Today’s question comes from Bob.
“Hi Devin, I just came across your website and found the articles on SS Windfall Elimination Provision and Government Pension Offset interesting reading. I have tried to find an answer to a question but cannot do so; even SS personnel could not tell me the answer and I wonder if you would be so kind to address.
Specially, would the GPO apply in the following case.
- Assume a husband and wife both receive SS benefits.
- Assume both husband and wife receive a teachers pension.
- Assume one has their SS benefits reduced by the WEP.
- Assume the other has no WEP offset because of 30 years of social security substantial earnings.
- Assume the one with 30 years dies and the survivor receives that persons teachers pension.
- Assume the survivors own SS benefit is less than one half the deceased SS benefit.
Assume the one with the substantial earnings dies. Would there be any kind of GPO for the survivor?
Social Security personnel said this cannot be answered until the person actually dies.”
Bob, I’m sorry you had trouble getting an answer to this question. This should have been pretty easy for the Social Security representative. Sometimes it helps if you know who to talk to at your local office.
Here’s the short answer:
Social Security substantial earnings have NO impact whether or not the Government Pension Offset is applied. Substantial earnings only applies to phasing out the effect of the Windfall Elimination Provision.
Here’s the longer answer:
In the scenario you presented, it seems that both spouses have worked as teachers in one of the states where teachers do not pay Social Security tax. From this work as teachers they’ve each qualified for a pension. Since they’ve met both criteria (working in non-covered employment and qualifying for a pension from that work), they will each be subject to the Windfall Elimination Provision which can reduce Social Security benefits by as much as $428 in 2016.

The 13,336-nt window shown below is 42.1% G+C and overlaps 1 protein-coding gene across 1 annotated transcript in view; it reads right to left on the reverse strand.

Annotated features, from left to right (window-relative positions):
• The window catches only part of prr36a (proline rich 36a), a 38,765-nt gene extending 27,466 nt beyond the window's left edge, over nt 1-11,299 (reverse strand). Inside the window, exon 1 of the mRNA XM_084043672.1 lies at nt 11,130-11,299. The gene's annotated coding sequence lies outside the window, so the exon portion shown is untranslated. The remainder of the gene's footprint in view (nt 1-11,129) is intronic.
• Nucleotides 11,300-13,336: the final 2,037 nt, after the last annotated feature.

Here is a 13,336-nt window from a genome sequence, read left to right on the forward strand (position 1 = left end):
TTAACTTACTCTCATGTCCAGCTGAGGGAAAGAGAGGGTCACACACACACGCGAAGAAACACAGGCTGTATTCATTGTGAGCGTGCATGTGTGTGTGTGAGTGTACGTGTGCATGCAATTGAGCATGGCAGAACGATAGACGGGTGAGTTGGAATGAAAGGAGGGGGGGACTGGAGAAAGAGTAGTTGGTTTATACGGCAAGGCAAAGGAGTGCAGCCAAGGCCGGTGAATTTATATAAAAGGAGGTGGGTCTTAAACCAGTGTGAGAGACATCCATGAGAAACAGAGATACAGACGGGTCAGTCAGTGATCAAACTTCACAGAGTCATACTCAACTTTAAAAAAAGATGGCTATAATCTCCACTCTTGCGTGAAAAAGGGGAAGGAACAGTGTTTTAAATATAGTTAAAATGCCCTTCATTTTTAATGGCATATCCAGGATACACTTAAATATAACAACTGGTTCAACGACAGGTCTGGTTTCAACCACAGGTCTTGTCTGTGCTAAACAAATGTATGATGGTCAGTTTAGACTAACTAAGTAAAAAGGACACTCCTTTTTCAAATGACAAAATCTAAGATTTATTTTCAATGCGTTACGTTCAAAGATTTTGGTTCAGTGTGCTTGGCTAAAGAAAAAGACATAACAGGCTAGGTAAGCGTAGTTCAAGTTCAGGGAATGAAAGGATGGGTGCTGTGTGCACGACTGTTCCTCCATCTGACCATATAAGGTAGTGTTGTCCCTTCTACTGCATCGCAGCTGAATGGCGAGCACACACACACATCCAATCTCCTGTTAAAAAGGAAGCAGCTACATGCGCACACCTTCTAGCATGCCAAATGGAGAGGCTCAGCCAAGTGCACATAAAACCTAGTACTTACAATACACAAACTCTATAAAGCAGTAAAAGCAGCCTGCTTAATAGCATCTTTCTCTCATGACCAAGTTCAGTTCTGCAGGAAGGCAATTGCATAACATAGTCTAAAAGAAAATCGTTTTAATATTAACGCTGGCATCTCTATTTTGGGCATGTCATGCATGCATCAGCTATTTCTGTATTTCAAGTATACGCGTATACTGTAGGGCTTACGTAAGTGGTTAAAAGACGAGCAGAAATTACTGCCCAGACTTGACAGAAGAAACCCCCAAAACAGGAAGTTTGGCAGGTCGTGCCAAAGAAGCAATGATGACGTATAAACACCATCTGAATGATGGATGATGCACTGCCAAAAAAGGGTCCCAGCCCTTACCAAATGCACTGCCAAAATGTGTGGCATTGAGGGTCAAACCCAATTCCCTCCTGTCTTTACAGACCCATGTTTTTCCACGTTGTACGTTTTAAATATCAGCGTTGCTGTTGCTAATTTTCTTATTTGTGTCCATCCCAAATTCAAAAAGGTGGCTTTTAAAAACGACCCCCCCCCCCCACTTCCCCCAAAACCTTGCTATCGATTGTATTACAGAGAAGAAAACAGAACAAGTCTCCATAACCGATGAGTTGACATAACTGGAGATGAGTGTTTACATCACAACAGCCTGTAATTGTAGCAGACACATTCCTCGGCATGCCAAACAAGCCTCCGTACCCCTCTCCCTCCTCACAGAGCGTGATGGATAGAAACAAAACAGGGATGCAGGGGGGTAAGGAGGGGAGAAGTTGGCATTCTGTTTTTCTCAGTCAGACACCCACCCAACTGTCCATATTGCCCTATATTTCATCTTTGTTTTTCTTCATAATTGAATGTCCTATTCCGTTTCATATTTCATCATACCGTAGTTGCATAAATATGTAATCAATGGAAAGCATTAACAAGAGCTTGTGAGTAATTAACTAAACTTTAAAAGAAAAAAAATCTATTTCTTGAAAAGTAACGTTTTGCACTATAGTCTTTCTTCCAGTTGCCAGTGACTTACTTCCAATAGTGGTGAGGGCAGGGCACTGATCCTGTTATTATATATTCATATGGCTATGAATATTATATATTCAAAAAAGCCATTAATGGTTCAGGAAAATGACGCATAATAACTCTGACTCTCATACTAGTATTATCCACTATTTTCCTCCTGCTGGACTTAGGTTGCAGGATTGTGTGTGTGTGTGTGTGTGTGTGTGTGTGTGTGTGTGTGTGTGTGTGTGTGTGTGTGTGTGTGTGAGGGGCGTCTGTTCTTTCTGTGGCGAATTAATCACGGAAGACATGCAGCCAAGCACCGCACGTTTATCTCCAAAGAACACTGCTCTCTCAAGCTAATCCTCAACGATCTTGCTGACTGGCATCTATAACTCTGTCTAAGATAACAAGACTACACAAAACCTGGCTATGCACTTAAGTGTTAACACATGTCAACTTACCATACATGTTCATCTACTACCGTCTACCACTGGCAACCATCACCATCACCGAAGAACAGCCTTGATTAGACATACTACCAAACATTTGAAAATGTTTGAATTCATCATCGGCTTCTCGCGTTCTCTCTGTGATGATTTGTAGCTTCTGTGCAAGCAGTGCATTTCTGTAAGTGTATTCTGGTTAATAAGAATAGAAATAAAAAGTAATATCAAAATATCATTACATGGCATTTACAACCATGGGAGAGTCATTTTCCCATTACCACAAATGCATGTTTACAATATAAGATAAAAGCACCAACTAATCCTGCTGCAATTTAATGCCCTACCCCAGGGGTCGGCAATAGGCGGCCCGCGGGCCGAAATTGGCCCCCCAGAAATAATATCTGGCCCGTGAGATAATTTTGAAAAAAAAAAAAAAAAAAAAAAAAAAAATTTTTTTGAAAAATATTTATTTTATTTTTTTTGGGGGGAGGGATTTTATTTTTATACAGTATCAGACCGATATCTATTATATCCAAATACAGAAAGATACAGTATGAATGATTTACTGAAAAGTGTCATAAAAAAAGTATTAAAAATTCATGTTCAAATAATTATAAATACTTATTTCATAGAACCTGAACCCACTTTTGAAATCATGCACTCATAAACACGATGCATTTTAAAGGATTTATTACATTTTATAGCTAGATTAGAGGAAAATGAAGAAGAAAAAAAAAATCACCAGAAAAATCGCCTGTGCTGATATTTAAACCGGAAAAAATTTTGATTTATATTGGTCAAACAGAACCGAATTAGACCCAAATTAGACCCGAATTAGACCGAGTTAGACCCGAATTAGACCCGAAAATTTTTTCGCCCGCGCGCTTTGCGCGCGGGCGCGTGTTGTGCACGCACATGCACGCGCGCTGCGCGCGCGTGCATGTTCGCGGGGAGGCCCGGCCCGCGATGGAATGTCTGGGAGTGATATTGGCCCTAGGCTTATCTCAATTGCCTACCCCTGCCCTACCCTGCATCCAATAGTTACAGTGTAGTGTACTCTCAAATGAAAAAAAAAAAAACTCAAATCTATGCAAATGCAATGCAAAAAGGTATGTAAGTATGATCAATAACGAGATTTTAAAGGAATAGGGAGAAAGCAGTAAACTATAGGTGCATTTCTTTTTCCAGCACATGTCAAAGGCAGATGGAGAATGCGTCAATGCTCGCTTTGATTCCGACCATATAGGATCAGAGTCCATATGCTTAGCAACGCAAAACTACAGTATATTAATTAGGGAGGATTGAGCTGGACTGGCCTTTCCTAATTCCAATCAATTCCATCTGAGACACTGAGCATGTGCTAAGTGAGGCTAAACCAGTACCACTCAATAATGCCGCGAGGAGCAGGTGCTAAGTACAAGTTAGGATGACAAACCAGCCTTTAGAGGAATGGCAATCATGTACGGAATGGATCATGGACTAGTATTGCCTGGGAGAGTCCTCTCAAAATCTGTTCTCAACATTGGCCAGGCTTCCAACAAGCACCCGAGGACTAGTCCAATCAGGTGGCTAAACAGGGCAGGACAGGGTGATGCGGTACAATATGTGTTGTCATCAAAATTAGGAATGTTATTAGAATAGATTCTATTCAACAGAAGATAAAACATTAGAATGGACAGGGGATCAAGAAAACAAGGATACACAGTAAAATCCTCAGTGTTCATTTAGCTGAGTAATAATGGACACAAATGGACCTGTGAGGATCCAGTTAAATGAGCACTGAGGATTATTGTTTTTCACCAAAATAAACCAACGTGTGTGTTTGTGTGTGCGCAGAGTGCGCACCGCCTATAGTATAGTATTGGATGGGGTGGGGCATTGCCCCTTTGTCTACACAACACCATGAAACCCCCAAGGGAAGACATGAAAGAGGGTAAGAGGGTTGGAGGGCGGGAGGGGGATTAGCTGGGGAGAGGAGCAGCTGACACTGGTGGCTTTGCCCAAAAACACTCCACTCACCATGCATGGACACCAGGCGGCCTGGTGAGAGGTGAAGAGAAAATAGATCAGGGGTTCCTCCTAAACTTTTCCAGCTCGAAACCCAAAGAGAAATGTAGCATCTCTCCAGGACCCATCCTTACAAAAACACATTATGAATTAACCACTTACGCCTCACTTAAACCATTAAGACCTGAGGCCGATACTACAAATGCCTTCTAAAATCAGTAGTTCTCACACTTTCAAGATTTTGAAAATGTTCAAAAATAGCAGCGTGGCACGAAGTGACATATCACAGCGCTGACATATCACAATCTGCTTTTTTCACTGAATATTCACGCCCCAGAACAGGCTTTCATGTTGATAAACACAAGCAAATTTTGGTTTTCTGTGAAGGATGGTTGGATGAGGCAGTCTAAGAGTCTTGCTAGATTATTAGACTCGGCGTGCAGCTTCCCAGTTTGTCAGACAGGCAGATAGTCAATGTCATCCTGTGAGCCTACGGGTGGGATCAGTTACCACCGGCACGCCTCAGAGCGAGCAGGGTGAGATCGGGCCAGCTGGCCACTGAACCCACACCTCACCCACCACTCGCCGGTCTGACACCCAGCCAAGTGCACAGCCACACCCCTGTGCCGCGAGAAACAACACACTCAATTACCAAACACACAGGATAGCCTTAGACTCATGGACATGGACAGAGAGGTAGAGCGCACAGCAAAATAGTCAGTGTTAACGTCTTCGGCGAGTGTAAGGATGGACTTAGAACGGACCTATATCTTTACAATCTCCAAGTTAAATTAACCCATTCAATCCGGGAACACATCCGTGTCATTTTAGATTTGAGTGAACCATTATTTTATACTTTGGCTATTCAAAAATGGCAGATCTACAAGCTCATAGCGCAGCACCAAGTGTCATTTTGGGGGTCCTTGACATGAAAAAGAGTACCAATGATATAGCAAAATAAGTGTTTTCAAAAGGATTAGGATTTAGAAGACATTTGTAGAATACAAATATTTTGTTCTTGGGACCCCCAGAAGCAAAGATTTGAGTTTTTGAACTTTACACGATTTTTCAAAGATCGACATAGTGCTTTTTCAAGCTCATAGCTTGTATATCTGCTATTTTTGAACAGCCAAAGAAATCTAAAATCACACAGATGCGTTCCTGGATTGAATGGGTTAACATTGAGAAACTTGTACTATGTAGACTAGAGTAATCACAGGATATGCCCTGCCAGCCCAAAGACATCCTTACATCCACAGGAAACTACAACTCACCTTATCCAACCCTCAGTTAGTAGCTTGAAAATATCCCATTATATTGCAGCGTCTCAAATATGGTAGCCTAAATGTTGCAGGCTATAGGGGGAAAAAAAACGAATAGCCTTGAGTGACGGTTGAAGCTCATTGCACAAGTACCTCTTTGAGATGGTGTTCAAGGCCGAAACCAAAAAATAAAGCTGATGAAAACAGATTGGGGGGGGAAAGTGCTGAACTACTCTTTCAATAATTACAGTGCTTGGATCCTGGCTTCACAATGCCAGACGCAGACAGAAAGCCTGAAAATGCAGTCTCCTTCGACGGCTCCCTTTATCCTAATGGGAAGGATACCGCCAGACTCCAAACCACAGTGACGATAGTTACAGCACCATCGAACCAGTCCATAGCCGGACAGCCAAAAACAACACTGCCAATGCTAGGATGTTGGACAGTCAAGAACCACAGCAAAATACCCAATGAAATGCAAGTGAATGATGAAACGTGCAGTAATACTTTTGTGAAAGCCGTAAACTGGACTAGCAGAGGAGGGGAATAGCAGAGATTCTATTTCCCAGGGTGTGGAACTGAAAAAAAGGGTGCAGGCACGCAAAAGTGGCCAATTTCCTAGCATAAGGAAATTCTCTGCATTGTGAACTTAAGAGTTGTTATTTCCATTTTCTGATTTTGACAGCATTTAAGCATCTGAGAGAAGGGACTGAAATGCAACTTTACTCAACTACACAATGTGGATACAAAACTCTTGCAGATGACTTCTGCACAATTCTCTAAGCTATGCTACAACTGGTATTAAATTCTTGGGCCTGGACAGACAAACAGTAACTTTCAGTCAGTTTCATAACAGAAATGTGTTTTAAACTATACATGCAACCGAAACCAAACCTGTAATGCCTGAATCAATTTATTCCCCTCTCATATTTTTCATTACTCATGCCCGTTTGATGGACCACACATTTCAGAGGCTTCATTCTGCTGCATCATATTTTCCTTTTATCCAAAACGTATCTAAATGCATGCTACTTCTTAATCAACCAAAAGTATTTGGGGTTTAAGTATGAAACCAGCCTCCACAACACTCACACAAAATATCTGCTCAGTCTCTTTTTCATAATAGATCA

However, one of the spouses has met one of the few WEP exemptions; 30 years of substantial earnings where they paid Social Security tax. Because of these years of covered earnings, the WEP reduction will not apply.
But what happens if someone dies?
This is where the nasty provision called the Government Pension Offset kicks in. The GPO is applied to individuals who are entitled to a Social Security benefit as a survivor or spouse AND have a pension from work where they did not pay Social Security tax. The offset to your survivor’s or spousal benefit from Social Security is generally equal to two-thirds of your pension.
For example, let’s assume that you have a teacher’s pension of $3,000 and your spouse has a Social Security benefit of $1,900. If your spouse dies, normally you’d receive the higher of your own Social Security benefit or the benefit of the deceased as a widow’s(er) benefit. However, since you have a pension from work where you did not pay Social Security tax, the Social Security Administration would offset the amount you’d receive as a Social Security Survivor’s benefit by 2/3 of your teachers pension. In this case, since 2/3 of $3,000 is greater than the SS benefit of your deceased spouse, you would not receive a survivor’s benefit. It would simply vanish.
Unfair? Some think so. I tend to agree.
Here are some more resources:
My article on the Windfall Elimination Provision.
My article on the Government Pension Offset.
Thanks for your question!
A note for all readers.
I love Social Security questions! I’ll answer them privately as time allows, but if I think the answer will benefit a wide audience, I’ll also publish them on my blog. Don’t worry, I’ll change up enough personal details so you’ll stay unknown. Send your questions to email@example.com.
If you need individual and specific help, I’m always available for a consultation.
As a final resource, read my article on other ways to find answers to your Social Security questions.